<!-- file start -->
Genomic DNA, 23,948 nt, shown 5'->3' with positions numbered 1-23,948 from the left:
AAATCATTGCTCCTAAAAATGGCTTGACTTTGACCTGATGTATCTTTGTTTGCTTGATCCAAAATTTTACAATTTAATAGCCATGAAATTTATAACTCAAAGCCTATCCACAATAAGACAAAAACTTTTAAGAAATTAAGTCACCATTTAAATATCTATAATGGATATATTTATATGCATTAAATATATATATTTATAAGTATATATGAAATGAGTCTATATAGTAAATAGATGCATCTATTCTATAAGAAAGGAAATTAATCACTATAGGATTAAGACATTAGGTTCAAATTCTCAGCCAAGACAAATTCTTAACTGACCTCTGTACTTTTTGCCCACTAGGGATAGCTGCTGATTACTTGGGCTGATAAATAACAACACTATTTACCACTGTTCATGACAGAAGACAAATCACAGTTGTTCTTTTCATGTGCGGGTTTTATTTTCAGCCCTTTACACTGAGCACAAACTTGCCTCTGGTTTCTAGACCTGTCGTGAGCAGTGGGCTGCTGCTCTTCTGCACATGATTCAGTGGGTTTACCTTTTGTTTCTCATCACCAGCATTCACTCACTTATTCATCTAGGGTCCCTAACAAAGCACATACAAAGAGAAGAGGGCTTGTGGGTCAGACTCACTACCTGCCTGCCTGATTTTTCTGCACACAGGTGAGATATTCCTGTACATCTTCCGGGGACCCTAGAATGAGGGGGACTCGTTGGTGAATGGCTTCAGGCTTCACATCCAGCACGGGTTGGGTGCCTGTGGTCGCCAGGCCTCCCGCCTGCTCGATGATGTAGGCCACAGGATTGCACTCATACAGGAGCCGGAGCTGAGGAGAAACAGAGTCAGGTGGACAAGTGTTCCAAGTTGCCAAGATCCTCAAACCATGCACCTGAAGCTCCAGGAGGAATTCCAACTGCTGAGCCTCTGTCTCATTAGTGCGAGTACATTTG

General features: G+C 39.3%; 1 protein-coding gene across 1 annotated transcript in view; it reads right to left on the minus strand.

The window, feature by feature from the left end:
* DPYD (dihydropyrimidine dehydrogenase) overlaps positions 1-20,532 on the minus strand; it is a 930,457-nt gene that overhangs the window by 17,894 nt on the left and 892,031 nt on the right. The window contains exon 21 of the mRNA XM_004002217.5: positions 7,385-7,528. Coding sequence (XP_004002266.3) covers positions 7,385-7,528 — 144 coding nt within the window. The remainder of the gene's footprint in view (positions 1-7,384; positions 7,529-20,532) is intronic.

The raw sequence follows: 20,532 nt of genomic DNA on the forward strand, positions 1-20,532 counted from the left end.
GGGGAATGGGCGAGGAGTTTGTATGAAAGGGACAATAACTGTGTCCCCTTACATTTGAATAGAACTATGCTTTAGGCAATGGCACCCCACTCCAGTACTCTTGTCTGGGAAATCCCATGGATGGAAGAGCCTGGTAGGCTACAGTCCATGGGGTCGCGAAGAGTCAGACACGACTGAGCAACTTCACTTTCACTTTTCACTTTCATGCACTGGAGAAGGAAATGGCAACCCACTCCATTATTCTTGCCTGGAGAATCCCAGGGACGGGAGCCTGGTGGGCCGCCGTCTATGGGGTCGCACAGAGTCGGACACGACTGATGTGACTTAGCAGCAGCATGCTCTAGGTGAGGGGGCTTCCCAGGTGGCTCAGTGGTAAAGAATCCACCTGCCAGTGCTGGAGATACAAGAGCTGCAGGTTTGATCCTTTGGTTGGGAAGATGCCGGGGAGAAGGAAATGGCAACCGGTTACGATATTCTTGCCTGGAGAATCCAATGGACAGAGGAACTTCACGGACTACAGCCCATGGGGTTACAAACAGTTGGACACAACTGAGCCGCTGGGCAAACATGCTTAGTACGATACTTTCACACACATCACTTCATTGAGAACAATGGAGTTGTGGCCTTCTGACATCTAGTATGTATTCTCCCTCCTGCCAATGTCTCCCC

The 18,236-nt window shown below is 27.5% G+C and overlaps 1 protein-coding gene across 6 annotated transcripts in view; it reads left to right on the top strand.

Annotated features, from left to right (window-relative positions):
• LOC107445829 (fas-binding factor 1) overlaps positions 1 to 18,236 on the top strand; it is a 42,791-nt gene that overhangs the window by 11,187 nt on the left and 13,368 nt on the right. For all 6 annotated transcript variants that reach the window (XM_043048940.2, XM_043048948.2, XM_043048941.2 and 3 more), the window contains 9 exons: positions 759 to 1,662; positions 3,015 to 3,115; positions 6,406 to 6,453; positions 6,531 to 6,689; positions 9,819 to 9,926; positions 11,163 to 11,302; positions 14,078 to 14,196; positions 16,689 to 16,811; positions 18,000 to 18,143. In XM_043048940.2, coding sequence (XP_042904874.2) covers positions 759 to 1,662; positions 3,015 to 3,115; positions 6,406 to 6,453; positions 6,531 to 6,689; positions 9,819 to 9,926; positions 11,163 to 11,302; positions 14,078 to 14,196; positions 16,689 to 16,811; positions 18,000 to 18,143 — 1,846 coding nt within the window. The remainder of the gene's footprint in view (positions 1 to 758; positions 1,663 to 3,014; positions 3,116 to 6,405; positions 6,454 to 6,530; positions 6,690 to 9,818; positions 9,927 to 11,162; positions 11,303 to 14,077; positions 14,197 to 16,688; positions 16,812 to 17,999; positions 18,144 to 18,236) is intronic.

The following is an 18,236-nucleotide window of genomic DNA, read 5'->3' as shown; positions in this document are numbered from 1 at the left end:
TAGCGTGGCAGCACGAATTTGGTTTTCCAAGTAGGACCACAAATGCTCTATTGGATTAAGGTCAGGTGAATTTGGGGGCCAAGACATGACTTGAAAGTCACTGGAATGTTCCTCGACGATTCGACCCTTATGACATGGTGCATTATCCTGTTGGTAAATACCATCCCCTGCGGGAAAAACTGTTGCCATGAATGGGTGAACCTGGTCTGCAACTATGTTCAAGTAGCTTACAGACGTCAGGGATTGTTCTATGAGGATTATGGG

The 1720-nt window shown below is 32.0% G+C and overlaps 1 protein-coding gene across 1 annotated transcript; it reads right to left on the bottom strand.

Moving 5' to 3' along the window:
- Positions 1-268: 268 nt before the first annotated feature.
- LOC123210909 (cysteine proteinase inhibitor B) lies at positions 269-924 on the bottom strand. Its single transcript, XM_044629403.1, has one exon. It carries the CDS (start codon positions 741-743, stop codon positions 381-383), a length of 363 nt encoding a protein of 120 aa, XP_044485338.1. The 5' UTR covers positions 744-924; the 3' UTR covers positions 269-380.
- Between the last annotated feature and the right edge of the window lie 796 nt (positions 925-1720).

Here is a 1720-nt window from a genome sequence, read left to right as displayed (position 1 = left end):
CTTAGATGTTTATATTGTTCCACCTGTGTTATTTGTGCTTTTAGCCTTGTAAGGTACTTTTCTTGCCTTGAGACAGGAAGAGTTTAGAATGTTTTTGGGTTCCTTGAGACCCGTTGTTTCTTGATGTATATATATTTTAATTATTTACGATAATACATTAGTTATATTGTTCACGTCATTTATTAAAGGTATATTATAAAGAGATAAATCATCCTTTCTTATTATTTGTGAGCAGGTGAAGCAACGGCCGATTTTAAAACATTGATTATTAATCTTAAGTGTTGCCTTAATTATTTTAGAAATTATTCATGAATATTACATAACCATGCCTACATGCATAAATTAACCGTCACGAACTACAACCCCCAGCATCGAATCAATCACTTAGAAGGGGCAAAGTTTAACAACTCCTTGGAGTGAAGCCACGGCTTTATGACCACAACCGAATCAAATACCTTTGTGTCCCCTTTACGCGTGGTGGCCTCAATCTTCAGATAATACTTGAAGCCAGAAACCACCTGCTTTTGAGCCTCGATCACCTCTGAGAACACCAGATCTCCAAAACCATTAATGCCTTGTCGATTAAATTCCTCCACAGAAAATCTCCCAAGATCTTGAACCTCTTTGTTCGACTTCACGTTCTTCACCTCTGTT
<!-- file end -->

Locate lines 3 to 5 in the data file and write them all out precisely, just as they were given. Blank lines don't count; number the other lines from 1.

General features: G+C 39.3%; 1 protein-coding gene across 1 annotated transcript in view; it reads right to left on the minus strand.

The window, feature by feature from the left end:
* DPYD (dihydropyrimidine dehydrogenase) overlaps positions 1-20,532 on the minus strand; it is a 930,457-nt gene that overhangs the window by 17,894 nt on the left and 892,031 nt on the right. The window contains exon 21 of the mRNA XM_004002217.5: positions 7,385-7,528. Coding sequence (XP_004002266.3) covers positions 7,385-7,528 — 144 coding nt within the window. The remainder of the gene's footprint in view (positions 1-7,384; positions 7,529-20,532) is intronic.